Anyway, aside from the achievements and just all around playing the game again because it’s fun, there is no reason to play this game again. Not even multiplayer. I logged onto X-Box Live and found one single solitary player to play against. Nobodies interested in fighting World War 2 when Gears of War is out there it seems.


The game doesn’t ramp up the difficulty in the sense that some games do, instead it ebbs and flows. I found some missions to be very easy, with only a few really tough levels. Strangely the really hard levels for me were the American ones. Oh, and that last Polish level. That was a real stone cold bitch. But anyway, on foot, tire or treads, the game is never so difficult that it make you throw the controller down in disgust.


Canadian and Polish soldiers in WW2. Awesome. New gameplay elements using the analog sticks. Pretty good with some flaws. Storyline. Kind of scraping the bottom of the barrel here. I think the only battle left is the Battle of the Bulge as told by the Free French Foreign Legion.


Overall the game is certainly enjoyable, and it’s a pleasant enough experience to sit down and play through, but you aren’t going to wake up in the middle of the night and say damn, I need to go play me some Call of Duty 3. I played this shortly after finished Gears of War, and while I found CoD3 to be the more enjoyable game, I found myself more addicted to Gears of War because it was a more unique storyline and graphical experience.


WW2 nut? Canadian sick of seeing the Americans get all the gaming glory? American sick of hearing Canadians whine about Americans getting all the glory? German with a sick for killing your own ancestors? Gamer who has played every other Call of Duty and feels the need to keep up in the series? Person who enjoys playing FPS games that are basically well thought out even if you are really getting tired of M1 Garands, Stens and MP-44s? Then Call of Duty 3 is the game for you.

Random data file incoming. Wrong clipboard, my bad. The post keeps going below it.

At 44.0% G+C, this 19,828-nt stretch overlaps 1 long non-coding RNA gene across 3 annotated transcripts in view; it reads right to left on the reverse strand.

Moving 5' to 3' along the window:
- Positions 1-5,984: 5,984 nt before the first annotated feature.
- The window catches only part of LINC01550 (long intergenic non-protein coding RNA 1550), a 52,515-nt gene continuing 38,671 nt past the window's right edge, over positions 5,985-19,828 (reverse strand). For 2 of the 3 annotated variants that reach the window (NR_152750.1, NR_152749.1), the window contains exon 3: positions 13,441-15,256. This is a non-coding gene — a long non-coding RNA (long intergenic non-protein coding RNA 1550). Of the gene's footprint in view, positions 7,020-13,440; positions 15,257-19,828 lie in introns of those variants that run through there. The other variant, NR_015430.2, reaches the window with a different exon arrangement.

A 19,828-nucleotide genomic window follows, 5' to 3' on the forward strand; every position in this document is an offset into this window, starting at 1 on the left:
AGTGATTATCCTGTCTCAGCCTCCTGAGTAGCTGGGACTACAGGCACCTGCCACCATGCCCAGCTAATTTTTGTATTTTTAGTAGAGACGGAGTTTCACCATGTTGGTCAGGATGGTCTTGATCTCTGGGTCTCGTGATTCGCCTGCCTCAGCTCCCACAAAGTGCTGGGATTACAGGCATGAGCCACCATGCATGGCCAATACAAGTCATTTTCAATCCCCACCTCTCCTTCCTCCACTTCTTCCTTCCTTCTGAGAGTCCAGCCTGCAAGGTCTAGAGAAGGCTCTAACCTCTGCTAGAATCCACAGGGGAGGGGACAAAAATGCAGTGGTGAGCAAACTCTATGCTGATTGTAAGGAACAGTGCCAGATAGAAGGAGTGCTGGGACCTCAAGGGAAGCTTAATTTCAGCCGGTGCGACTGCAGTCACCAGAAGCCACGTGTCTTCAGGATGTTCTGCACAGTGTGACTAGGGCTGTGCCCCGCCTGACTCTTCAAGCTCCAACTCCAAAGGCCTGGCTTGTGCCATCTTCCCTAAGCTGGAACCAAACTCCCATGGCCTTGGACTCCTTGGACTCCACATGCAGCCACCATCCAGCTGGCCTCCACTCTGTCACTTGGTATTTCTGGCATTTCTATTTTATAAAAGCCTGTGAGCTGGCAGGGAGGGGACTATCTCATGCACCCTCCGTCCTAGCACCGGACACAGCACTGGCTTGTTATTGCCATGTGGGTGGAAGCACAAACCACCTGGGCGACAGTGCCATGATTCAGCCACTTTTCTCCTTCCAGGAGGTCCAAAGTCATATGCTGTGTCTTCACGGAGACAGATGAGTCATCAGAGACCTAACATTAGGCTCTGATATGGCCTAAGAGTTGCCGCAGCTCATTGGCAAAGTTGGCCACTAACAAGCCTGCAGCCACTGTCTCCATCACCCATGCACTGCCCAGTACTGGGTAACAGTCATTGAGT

If none of the above applies to you, or if you are just really that sick of WW2 games, then you’ll find nothing new or interesting in CoD3.


I think that about covers everything. In regards to multiplayer, this is the second or third game in a row where the gaming population online is pretty sparse when I’m attempting to play a WW2 game online. Perhaps this is just people knowing I’m coming, and stopping to let the man go through, but I’m thinking it’s more likely that people just aren’t interested in playing WW2 games online. Halo 2 and Gears of War are king. And will be for the foreseeable future. So why not take a break from including the online component unless you really think you can bring something new to the game. Like perhaps giving players the chance to use those wonderful tank missions you’ve given us in the past few games. I think a tank battle online could be a blast.

Story: 8/10
Graphics: 8.5/10
Sound: 8/10
Control/Gameplay: 7.5/10
Replayability: 5/10
Balance: 7/10
Originality: 6/10
Addictiveness: 6/10
Appeal: 6.5/10
Miscellaneous: 5/10

Short Attention Span Summary
If I were to say that this is a stellar game, the best on the system, I’d be lying through my teeth. If however I were to say that the game is an example of an excellent game in a genre that needs to rest for a while, I wouldn’t be lying at all. Much of the flaws in the game can be traced to boredom with WW2 games, and the developer’s attempts to keep interest of gamers at least one more time. Call of Duty was once a shining example of what can happen when a developer took the time to take what worked about a genre and shine it up really nice. But if you shine something too much you’ll wear it out, and that appears to have happened to Call of Duty..